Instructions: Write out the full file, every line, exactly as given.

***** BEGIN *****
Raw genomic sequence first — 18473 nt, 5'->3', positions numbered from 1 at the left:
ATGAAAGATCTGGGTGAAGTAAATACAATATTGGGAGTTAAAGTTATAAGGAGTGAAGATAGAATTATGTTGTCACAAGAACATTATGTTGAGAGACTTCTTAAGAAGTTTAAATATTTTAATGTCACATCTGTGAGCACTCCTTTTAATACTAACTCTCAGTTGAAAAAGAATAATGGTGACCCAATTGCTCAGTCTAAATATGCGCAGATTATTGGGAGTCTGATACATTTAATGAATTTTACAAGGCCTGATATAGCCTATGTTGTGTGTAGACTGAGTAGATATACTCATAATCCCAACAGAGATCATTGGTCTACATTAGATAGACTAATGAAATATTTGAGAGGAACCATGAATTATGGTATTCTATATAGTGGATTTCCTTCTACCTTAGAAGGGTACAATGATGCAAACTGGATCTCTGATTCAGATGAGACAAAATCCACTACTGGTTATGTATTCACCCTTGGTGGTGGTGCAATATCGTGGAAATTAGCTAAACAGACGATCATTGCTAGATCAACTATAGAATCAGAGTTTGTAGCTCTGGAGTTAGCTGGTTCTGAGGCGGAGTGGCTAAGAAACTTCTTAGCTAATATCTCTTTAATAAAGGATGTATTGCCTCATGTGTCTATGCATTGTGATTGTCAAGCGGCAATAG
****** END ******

Raw genomic sequence first — 18473 nt, 5'->3', positions numbered from 1 at the left:
ATGAAAGATCTGGGTGAAGTAAATACAATATTGGGAGTTAAAGTTATAAGGAGTGAAGATAGAATTATGTTGTCACAAGAACATTATGTTGAGAGACTTCTTAAGAAGTTTAAATATTTTAATGTCACATCTGTGAGCACTCCTTTTAATACTAACTCTCAGTTGAAAAAGAATAATGGTGACCCAATTGCTCAGTCTAAATATGCGCAGATTATTGGGAGTCTGATACATTTAATGAATTTTACAAGGCCTGATATAGCCTATGTTGTGTGTAGACTGAGTAGATATACTCATAATCCCAACAGAGATCATTGGTCTACATTAGATAGACTAATGAAATATTTGAGAGGAACCATGAATTATGGTATTCTATATAGTGGATTTCCTTCTACCTTAGAAGGGTACAATGATGCAAACTGGATCTCTGATTCAGATGAGACAAAATCCACTACTGGTTATGTATTCACCCTTGGTGGTGGTGCAATATCGTGGAAATTAGCTAAACAGACGATCATTGCTAGATCAACTATAGAATCAGAGTTTGTAGCTCTGGAGTTAGCTGGTTCTGAGGCGGAGTGGCTAAGAAACTTCTTAGCTAATATCTCTTTAATAAAGGATGTATTGCCTCATGTGTCTATGCATTGTGATTGTCAAGCGGCAATAG